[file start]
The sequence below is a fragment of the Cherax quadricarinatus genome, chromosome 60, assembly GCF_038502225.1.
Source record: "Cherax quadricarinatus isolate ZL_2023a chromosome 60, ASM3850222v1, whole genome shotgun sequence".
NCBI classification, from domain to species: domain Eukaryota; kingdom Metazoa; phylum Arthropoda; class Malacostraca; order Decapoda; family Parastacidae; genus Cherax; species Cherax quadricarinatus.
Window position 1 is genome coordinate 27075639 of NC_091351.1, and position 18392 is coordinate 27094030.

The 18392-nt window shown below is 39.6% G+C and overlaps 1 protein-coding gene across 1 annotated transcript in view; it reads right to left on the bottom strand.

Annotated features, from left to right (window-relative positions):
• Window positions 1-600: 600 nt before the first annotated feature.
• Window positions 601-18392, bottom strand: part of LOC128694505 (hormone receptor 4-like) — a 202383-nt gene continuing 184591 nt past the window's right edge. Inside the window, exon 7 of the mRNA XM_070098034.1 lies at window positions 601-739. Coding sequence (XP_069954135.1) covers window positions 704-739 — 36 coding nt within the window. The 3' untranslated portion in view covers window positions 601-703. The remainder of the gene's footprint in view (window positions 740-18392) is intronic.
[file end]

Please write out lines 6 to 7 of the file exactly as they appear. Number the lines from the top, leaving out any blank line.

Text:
Annotated features, from left to right (window-relative positions):
• Window positions 1-600: 600 nt before the first annotated feature.